11.1   Spectral Ratio

Q determined from Spectral Ratio technique with VSP data is a measure of the differential attenuation of frequencies in a seismic waveform while traversing through the earth.  A lower value of Q indicates the high frequencies are attenuating faster than the low frequencies.

 

11.2   Processing Steps for Computing Q from Spectral Ratios

The tasks in the VSP processing menu that are applicable to Q-Analysis are indicated below. Having accurate picked transit times is mandatory, and if not already picked, then this can be done as step-1.

The step-2 is also optional, and allows to reduce the depth extent or time extent of the VSP data set. This should be done if there is noisy cased hole data above the main data set. The multi-spectral Q also requires the entire dataset to be regular spaced in depth. Sparse level spacing will not give optimal results.

      

 

After the pre-processing steps indicated above, the next step is to compute the frequency spectrum. The data from the frequency spectrum is used for the subsequent Q-analysis computuations.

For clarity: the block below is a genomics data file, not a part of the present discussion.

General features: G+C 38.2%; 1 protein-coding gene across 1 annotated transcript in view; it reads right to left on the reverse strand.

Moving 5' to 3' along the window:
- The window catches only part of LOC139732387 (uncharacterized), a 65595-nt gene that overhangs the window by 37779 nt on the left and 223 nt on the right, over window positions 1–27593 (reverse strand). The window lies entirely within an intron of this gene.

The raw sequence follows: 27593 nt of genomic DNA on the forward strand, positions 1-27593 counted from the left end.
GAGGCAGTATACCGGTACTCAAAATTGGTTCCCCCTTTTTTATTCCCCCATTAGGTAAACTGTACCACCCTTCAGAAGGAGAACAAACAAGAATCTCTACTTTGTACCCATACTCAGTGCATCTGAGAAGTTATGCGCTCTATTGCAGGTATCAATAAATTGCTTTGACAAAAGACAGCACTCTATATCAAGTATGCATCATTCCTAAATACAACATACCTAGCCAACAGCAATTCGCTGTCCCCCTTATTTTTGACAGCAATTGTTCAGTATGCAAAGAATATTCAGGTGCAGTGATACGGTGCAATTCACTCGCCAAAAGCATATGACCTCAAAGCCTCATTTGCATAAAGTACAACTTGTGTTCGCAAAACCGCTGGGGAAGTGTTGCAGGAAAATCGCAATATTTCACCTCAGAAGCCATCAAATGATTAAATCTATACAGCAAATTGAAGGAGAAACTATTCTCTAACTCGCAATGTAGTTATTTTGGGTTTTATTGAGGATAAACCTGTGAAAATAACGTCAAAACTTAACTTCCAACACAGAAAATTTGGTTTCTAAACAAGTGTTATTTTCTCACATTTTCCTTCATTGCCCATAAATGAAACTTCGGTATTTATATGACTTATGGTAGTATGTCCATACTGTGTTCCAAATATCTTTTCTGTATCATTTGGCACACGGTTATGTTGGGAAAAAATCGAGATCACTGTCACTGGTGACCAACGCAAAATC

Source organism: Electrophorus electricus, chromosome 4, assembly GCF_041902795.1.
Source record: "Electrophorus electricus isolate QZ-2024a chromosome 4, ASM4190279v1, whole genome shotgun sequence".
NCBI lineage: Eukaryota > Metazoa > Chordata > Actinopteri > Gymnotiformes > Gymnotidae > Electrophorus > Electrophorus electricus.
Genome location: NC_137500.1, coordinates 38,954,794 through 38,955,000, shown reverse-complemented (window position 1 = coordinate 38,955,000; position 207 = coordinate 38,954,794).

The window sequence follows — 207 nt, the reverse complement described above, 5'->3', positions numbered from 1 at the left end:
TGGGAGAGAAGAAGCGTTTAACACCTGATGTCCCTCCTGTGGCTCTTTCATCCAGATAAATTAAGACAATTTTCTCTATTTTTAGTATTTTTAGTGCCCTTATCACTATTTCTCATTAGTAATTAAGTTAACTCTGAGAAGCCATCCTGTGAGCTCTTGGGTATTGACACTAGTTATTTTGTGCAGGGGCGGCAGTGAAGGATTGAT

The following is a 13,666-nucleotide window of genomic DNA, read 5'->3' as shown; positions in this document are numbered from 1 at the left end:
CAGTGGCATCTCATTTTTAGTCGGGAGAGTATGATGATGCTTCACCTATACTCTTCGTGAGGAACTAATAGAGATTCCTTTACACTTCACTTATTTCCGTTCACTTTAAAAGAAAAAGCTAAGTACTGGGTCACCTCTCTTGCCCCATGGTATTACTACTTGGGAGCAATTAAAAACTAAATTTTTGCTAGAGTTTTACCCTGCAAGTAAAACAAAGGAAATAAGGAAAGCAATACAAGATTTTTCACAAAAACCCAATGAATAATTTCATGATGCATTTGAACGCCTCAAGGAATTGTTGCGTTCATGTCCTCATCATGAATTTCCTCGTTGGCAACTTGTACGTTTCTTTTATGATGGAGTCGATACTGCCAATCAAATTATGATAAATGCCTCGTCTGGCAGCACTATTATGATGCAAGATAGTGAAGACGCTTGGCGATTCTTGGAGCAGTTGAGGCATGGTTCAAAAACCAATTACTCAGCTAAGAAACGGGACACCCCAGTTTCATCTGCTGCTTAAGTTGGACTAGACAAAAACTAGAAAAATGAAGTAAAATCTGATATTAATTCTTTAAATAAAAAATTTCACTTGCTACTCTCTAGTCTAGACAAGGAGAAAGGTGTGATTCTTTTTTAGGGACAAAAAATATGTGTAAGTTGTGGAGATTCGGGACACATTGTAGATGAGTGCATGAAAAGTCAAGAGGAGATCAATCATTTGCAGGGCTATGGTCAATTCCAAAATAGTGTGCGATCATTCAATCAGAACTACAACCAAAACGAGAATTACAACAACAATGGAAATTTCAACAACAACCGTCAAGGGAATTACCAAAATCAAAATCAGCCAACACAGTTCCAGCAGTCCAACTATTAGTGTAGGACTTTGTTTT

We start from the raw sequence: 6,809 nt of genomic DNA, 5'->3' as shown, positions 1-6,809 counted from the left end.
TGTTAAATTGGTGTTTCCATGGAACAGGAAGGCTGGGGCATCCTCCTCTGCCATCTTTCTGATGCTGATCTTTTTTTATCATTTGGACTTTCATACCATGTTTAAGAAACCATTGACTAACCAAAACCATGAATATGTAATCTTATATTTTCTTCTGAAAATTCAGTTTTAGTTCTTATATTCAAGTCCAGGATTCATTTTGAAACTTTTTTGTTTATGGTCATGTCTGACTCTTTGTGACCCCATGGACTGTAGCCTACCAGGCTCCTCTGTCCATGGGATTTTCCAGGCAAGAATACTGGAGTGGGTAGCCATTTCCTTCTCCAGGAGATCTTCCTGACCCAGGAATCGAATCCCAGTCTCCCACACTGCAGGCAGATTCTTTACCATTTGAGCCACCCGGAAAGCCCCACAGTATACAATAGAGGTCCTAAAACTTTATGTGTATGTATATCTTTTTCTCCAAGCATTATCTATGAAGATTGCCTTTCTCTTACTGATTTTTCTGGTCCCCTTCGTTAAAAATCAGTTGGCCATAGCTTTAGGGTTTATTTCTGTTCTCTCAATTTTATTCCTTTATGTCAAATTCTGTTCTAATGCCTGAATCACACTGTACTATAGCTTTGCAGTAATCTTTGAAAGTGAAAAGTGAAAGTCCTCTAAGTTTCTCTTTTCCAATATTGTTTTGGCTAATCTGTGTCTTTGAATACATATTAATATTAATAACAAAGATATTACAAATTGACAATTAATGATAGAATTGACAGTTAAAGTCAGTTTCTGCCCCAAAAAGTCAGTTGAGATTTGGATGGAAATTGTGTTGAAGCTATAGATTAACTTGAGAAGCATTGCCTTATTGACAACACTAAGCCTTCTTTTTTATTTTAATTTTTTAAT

There are two Q analysis computations available.

  1. Spectral Ratio between 2 levels. This simply takes spectrum from 2 individual VSP waveform depths and computes the Spectral Ratio between these 2 depths.
  2. Multi-Spectral Q. This computes the spectral ratio between all possible combimation of depth pairs. If n is the number of VSP levels, then there will be n! (n factorial) results.

 

11.3   VSP Waveforms and Frequency Spectrum

There are no parameters required for computing the frequency spectrum. Simply select the task and run the computation, and a plot of the frequency spectrum will be produced. The axes of the plot are frequency in Hz on the lower axis, and waveform depth on the vertical axis. The vertical axis corresponds directly to the Waveform plot.  A file of the spectrum can be found in the data list.

It is assumed that the data being analysed is purely compressional downgoing waves. If the data contains shear wave energy, then the results will become distorted by by the shear wave energy

   

 

 11.4   Spectral Ratio

The processing options for Spectral Ratio are shown below. The frequency spectrum computed in the previous step is the only input required.